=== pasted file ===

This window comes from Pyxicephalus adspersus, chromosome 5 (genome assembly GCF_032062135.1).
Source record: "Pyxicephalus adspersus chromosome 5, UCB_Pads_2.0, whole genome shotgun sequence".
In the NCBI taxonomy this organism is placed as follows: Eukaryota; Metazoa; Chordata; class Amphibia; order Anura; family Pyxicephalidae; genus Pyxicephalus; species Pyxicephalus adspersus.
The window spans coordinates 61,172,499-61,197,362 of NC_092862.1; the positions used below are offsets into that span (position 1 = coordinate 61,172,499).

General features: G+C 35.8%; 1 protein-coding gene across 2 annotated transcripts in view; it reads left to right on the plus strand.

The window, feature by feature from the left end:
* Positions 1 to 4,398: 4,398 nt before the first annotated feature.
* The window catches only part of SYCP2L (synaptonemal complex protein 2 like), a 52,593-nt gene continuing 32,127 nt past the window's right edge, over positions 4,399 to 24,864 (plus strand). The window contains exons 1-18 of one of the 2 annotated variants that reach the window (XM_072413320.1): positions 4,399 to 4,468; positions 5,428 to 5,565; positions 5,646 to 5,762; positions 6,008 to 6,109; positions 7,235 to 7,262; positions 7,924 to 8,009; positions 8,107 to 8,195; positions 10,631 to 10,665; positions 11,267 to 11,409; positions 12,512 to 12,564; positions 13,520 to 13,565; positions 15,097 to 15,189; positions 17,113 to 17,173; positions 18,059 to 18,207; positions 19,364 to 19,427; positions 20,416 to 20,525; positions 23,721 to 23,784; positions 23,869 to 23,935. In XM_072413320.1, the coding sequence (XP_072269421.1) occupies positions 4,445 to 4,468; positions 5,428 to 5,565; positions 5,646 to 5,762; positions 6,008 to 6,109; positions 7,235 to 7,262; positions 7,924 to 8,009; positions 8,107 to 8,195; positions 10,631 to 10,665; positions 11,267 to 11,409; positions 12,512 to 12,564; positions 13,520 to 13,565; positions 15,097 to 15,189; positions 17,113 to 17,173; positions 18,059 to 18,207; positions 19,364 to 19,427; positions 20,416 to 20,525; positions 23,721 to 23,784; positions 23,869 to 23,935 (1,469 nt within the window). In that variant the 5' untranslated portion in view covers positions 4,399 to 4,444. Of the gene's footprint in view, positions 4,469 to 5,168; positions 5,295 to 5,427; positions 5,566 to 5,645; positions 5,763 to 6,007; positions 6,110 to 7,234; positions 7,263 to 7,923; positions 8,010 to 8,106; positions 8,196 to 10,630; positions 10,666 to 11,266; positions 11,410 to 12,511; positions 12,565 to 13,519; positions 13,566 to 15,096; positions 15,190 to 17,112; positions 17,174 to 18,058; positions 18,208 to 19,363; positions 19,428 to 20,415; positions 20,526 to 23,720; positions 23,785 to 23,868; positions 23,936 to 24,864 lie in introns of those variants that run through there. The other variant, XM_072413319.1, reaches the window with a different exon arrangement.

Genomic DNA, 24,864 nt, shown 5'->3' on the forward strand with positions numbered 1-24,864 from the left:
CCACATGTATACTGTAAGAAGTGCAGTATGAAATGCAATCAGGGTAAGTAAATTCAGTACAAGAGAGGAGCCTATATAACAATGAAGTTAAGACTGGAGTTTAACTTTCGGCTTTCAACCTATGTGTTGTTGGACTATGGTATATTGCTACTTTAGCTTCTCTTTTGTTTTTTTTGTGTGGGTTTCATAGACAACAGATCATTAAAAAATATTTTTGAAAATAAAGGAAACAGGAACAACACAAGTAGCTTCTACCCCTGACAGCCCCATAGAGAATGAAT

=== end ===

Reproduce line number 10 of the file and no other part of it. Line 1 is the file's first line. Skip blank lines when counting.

CCACATGTATACTGTAAGAAGTGCAGTATGAAATGCAATCAGGGTAAGTAAATTCAGTACAAGAGAGGAGCCTATATAACAATGAAGTTAAGACTGGAGTTTAACTTTCGGCTTTCAACCTATGTGTTGTTGGACTATGGTATATTGCTACTTTAGCTTCTCTTTTGTTTTTTTTGTGTGGGTTTCATAGACAACAGATCATTAAAAAATATTTTTGAAAATAAAGGAAACAGGAACAACACAAGTAGCTTCTACCCCTGACAGCCCCATAGAGAATGAAT